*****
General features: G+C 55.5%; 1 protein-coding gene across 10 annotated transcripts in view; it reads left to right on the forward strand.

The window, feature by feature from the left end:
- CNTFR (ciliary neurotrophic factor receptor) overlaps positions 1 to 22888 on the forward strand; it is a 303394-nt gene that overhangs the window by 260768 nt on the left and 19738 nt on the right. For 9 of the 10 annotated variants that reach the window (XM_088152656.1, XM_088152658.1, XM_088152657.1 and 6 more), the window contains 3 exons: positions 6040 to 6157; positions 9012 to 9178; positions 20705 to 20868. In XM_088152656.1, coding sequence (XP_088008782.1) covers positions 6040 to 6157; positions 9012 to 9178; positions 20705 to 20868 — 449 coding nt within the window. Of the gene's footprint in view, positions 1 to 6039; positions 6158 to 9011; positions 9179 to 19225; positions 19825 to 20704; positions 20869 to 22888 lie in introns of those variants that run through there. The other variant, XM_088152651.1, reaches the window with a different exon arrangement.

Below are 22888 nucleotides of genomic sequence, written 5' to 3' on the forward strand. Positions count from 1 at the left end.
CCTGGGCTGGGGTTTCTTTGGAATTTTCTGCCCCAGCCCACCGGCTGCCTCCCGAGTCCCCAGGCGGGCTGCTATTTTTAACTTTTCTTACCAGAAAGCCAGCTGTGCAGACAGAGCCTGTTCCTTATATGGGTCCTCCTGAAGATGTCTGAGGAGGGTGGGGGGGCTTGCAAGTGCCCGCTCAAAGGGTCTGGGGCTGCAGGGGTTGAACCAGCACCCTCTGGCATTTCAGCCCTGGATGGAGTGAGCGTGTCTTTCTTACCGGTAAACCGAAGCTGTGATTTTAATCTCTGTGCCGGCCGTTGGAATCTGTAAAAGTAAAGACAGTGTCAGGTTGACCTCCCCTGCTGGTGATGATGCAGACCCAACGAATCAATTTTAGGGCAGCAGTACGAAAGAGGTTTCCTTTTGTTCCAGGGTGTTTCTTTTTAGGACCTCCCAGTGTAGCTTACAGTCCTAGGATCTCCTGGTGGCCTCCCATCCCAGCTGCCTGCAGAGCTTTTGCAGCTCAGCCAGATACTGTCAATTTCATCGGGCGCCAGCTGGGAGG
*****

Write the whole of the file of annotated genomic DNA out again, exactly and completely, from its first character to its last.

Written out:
General features: G+C 55.5%; 1 protein-coding gene across 10 annotated transcripts in view; it reads left to right on the forward strand.

The window, feature by feature from the left end:
- CNTFR (ciliary neurotrophic factor receptor) overlaps positions 1 to 22888 on the forward strand; it is a 303394-nt gene that overhangs the window by 260768 nt on the left and 19738 nt on the right. For 9 of the 10 annotated variants that reach the window (XM_088152656.1, XM_088152658.1, XM_088152657.1 and 6 more), the window contains 3 exons: positions 6040 to 6157; positions 9012 to 9178; positions 20705 to 20868. In XM_088152656.1, coding sequence (XP_088008782.1) covers positions 6040 to 6157; positions 9012 to 9178; positions 20705 to 20868 — 449 coding nt within the window. Of the gene's footprint in view, positions 1 to 6039; positions 6158 to 9011; positions 9179 to 19225; positions 19825 to 20704; positions 20869 to 22888 lie in introns of those variants that run through there. The other variant, XM_088152651.1, reaches the window with a different exon arrangement.

Below are 22888 nucleotides of genomic sequence, written 5' to 3' on the forward strand. Positions count from 1 at the left end.
CCTGGGCTGGGGTTTCTTTGGAATTTTCTGCCCCAGCCCACCGGCTGCCTCCCGAGTCCCCAGGCGGGCTGCTATTTTTAACTTTTCTTACCAGAAAGCCAGCTGTGCAGACAGAGCCTGTTCCTTATATGGGTCCTCCTGAAGATGTCTGAGGAGGGTGGGGGGGCTTGCAAGTGCCCGCTCAAAGGGTCTGGGGCTGCAGGGGTTGAACCAGCACCCTCTGGCATTTCAGCCCTGGATGGAGTGAGCGTGTCTTTCTTACCGGTAAACCGAAGCTGTGATTTTAATCTCTGTGCCGGCCGTTGGAATCTGTAAAAGTAAAGACAGTGTCAGGTTGACCTCCCCTGCTGGTGATGATGCAGACCCAACGAATCAATTTTAGGGCAGCAGTACGAAAGAGGTTTCCTTTTGTTCCAGGGTGTTTCTTTTTAGGACCTCCCAGTGTAGCTTACAGTCCTAGGATCTCCTGGTGGCCTCCCATCCCAGCTGCCTGCAGAGCTTTTGCAGCTCAGCCAGATACTGTCAATTTCATCGGGCGCCAGCTGGGAGG